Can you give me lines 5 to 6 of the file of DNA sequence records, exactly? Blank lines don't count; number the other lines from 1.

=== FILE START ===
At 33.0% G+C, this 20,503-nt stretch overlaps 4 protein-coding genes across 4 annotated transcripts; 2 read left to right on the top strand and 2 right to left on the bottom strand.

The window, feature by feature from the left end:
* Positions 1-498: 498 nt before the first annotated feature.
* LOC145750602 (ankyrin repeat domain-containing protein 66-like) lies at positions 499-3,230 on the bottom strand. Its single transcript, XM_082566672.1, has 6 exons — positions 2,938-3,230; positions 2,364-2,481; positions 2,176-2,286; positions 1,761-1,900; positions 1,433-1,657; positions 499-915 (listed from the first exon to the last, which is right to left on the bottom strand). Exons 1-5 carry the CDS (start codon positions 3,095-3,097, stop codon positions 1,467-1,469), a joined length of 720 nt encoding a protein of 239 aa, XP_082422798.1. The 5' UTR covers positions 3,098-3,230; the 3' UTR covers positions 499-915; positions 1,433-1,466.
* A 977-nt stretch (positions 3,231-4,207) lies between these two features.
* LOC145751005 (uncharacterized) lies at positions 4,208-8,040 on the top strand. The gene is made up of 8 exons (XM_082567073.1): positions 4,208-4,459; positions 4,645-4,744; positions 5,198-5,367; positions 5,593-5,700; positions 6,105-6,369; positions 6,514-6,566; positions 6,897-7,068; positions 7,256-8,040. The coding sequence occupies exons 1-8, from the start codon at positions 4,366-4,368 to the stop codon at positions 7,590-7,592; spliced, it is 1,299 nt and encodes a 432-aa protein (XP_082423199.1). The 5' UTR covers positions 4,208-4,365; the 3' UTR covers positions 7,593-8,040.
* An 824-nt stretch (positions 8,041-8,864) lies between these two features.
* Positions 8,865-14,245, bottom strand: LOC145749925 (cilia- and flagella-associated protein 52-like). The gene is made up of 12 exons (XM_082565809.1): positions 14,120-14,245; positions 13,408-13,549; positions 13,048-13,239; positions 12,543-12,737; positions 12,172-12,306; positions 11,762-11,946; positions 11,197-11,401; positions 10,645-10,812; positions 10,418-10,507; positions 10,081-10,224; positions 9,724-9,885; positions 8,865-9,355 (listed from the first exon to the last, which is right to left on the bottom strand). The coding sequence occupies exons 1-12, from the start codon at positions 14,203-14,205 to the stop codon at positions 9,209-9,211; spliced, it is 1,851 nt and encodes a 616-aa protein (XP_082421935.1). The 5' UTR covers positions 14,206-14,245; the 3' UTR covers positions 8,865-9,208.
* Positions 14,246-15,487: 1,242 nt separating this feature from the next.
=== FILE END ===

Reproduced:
* A 977-nt stretch (positions 3,231-4,207) lies between these two features.
* LOC145751005 (uncharacterized) lies at positions 4,208-8,040 on the top strand. The gene is made up of 8 exons (XM_082567073.1): positions 4,208-4,459; positions 4,645-4,744; positions 5,198-5,367; positions 5,593-5,700; positions 6,105-6,369; positions 6,514-6,566; positions 6,897-7,068; positions 7,256-8,040. The coding sequence occupies exons 1-8, from the start codon at positions 4,366-4,368 to the stop codon at positions 7,590-7,592; spliced, it is 1,299 nt and encodes a 432-aa protein (XP_082423199.1). The 5' UTR covers positions 4,208-4,365; the 3' UTR covers positions 7,593-8,040.